As discussed in other topics, I think the realistic earning estimator Realistic earnings estimator is overly optimistic. To put my money where my mouth is, I set up a Docker Node.
Will report back monthly how it is going!
My node costs exactly 0$ to run, as it only uses 100% unused resources
RAIDZ2 120TB dataset (currently free 90TB), 1MiB recordsize, mirrored SSDs as special vdev set to 2KiB. 10GBit Fiber connection, no neighbors in my subnet.
We just hope that finally we would get more customers with IPv6 eventually (right now it’s very low numbers, like 2 connections from 110), but maybe you can provide a stat for your node to see how it’s changed since I’ve checked.
First 32 hours are done! I am, starting to like Docker. Just change some commands, stop container, delete container, restart container. It is really fun to play around. Still think I would go for bare metal for anything serious, but for something like that it is great. Also I could easely run 10 containers without much effort.
I got 39GB data, which is over 1GB an hour! Not to bad!
How is the container overhead in general nowadays? I like to keep complexity to a minimum and I like to thinker with settings and read into it.
Take Nextcloud for example. There are so many settings you can tune. PHP settings, caching settings, locales. My guess is that you could do the same by just adding hunderds of options to the Docker commands? I guess that is what the yaml files are used for?
Containers provide os level virtualization, so the overhead is minimal, and is mostly in management overhead and resources needed to run the whole contraption.
Generally, for go software, containerization provides almost no benefits – perhaps, it simplifies deployment a bit, but that’s it. go software is already self-contained, so resource isolation aspects of docker – the big chunk of why it exists – does not help anything.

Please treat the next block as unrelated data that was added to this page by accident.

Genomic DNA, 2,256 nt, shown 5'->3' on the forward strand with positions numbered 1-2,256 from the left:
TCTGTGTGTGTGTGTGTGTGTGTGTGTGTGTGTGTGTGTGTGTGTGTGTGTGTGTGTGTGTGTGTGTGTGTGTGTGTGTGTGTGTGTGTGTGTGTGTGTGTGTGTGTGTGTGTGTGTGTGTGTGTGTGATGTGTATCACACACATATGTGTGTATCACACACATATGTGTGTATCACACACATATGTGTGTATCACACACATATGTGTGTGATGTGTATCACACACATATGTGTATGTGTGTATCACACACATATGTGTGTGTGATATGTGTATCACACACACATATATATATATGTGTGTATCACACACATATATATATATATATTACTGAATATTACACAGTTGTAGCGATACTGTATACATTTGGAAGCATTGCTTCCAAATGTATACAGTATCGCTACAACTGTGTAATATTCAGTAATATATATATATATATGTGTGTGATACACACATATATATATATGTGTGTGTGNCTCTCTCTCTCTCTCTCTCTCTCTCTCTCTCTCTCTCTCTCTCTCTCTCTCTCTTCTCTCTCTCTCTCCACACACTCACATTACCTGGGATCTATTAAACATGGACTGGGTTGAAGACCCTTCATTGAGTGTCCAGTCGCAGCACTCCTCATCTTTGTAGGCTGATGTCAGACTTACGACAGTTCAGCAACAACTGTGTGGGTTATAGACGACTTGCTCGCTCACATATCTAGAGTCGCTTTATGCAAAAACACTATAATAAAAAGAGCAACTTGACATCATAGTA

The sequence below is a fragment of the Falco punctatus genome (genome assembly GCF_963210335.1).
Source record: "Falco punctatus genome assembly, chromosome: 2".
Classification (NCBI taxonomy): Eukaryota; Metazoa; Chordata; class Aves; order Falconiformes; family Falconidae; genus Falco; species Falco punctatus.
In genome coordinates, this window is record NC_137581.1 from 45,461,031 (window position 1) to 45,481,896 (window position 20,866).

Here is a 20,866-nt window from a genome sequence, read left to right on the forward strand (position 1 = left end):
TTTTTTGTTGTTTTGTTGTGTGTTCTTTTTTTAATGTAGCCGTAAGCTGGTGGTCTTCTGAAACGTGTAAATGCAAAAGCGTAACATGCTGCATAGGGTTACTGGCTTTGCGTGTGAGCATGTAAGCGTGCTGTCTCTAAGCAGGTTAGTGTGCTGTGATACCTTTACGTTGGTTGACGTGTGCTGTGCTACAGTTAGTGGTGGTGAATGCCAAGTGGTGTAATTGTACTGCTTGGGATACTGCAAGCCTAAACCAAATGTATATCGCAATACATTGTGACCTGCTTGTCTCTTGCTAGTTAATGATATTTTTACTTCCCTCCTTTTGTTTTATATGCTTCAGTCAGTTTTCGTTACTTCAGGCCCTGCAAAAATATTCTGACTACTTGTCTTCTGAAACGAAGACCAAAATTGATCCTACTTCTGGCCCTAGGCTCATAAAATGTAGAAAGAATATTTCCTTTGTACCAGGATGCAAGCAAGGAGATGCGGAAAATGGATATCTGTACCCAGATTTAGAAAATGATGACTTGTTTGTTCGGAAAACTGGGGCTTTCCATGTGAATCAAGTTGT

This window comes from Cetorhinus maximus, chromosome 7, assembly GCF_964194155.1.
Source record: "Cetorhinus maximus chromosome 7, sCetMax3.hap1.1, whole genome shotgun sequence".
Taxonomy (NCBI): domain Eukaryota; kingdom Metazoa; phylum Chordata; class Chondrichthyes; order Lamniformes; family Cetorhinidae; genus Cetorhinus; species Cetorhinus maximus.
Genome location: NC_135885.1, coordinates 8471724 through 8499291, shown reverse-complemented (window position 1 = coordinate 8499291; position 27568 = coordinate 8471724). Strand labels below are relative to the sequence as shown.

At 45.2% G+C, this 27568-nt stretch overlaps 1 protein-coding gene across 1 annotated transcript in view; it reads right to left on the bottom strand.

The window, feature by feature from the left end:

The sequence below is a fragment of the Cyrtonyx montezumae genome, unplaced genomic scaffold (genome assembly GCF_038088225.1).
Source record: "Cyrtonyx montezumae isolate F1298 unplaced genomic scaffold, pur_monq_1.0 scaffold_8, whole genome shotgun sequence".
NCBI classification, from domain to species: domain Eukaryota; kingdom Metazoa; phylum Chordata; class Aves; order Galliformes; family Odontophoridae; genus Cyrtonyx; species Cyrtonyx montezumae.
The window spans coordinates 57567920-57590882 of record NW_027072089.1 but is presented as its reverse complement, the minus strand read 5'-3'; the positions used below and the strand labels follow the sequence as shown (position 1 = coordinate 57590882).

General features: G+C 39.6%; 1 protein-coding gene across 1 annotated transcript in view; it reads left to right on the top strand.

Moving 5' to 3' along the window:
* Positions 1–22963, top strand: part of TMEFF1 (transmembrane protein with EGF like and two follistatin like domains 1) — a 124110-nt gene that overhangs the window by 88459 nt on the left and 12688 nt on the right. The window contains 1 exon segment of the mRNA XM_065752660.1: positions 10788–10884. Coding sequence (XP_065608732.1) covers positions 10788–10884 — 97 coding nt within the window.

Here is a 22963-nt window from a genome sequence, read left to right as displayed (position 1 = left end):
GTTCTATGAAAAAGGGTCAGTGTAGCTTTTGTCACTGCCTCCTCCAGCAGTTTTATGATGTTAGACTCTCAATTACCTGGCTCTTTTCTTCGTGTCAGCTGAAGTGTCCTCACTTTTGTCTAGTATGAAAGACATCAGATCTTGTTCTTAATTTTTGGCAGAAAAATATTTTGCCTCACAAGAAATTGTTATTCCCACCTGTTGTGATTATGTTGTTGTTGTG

What remains are various virtual networking solutions – that arguably do more harm than good – see all the struggle enabled TCP Fast Open on docker managed virtual bridges for example, and a fancy scheduler and updater – it’s easy to download, update, and schedule execution of the container.
Docker (which is also written in go btw) grew to become an a massive monster that can do way more than storagendoe requires (swarms, clusters, volumes, fancy networking) and all this reduces reliability and increases use of resources.
So, if you want efficiency – run storagenode directly on your host OS. There are no dependencies, so no conflicts with existing software (aka dependency hell). You will need to manually configure systemd to start your node, and run stroagenode-updater to keep it updated.
It’s a non-zero amount of work.
Here is where podman comes in. It’s a drop-in replacement for docker (you can literally symlink docker command to podman and all your docker commands will continue working) but it’s much more lightweight that actual docker, it does not have a separate service that is always running, it can run containers rootless arguably easier than docker, and it generates service definitions for systemd automatically for you.